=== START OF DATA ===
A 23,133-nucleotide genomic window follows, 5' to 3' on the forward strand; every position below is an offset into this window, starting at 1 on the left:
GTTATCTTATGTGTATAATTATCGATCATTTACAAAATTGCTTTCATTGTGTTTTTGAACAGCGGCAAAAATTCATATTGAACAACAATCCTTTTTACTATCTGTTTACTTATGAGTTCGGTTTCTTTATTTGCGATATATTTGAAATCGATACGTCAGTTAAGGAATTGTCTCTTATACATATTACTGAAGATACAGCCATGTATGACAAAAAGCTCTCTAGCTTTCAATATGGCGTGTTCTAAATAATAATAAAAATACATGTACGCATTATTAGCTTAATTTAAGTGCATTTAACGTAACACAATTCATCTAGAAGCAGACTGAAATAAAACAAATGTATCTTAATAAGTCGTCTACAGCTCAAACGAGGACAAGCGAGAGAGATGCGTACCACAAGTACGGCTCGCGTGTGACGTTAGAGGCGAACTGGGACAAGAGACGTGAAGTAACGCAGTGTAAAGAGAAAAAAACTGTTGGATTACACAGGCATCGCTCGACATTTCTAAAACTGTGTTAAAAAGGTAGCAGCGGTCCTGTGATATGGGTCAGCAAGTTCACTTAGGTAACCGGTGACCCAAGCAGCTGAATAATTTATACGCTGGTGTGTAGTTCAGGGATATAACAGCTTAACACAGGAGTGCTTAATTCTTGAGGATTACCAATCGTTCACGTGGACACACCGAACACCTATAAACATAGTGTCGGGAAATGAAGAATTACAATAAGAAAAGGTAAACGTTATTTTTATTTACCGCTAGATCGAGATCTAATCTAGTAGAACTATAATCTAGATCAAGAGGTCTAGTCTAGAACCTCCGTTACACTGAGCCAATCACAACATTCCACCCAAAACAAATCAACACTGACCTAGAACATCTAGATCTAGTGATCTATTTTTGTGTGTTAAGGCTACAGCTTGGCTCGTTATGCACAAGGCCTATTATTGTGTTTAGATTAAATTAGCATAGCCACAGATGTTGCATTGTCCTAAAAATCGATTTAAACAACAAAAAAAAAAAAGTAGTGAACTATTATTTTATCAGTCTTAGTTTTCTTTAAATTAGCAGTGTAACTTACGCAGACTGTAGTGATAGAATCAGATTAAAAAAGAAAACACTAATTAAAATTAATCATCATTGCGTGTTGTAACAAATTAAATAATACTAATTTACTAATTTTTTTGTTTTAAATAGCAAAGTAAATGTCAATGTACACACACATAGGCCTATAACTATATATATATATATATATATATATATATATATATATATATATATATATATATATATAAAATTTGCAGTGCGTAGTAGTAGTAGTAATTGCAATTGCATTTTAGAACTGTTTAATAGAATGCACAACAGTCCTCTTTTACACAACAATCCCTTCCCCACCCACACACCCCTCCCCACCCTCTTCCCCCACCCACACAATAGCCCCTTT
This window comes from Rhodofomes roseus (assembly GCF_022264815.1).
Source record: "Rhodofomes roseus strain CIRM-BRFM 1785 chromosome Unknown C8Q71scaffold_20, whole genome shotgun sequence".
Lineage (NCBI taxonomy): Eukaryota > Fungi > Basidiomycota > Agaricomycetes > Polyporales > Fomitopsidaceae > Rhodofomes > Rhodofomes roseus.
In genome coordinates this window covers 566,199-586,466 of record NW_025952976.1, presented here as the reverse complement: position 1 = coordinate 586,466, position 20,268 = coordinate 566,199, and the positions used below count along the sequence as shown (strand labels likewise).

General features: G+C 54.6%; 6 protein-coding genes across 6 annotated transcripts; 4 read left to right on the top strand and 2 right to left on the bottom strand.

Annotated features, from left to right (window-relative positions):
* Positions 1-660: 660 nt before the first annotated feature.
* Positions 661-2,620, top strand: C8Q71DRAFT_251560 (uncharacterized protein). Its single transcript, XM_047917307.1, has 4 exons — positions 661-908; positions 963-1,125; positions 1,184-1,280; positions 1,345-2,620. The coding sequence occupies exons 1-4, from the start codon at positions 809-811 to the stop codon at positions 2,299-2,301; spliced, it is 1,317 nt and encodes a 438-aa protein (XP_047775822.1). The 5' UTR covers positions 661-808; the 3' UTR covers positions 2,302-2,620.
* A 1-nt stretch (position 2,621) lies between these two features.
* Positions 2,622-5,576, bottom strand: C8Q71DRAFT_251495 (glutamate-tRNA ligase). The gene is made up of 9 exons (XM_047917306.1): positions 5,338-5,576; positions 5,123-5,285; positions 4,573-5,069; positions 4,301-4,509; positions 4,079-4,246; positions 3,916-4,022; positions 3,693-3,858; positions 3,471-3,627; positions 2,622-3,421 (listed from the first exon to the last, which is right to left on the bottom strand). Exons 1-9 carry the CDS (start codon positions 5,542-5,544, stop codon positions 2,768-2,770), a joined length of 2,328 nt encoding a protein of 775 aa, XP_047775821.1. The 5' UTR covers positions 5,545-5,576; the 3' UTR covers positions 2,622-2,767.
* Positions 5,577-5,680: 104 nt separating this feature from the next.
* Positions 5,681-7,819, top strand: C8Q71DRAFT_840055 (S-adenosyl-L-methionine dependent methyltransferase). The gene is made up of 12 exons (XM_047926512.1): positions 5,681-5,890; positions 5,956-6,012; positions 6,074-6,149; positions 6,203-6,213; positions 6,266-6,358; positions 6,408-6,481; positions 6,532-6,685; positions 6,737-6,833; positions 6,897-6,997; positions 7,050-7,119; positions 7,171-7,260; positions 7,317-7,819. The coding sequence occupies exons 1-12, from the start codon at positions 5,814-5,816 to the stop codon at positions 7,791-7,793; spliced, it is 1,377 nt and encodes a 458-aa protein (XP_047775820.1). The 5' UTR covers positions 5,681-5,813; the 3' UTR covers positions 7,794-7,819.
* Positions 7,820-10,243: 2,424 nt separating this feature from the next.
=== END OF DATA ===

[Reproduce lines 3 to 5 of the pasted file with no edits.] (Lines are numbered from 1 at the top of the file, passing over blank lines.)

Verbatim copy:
This window comes from Rhodofomes roseus (assembly GCF_022264815.1).
Source record: "Rhodofomes roseus strain CIRM-BRFM 1785 chromosome Unknown C8Q71scaffold_20, whole genome shotgun sequence".
Lineage (NCBI taxonomy): Eukaryota > Fungi > Basidiomycota > Agaricomycetes > Polyporales > Fomitopsidaceae > Rhodofomes > Rhodofomes roseus.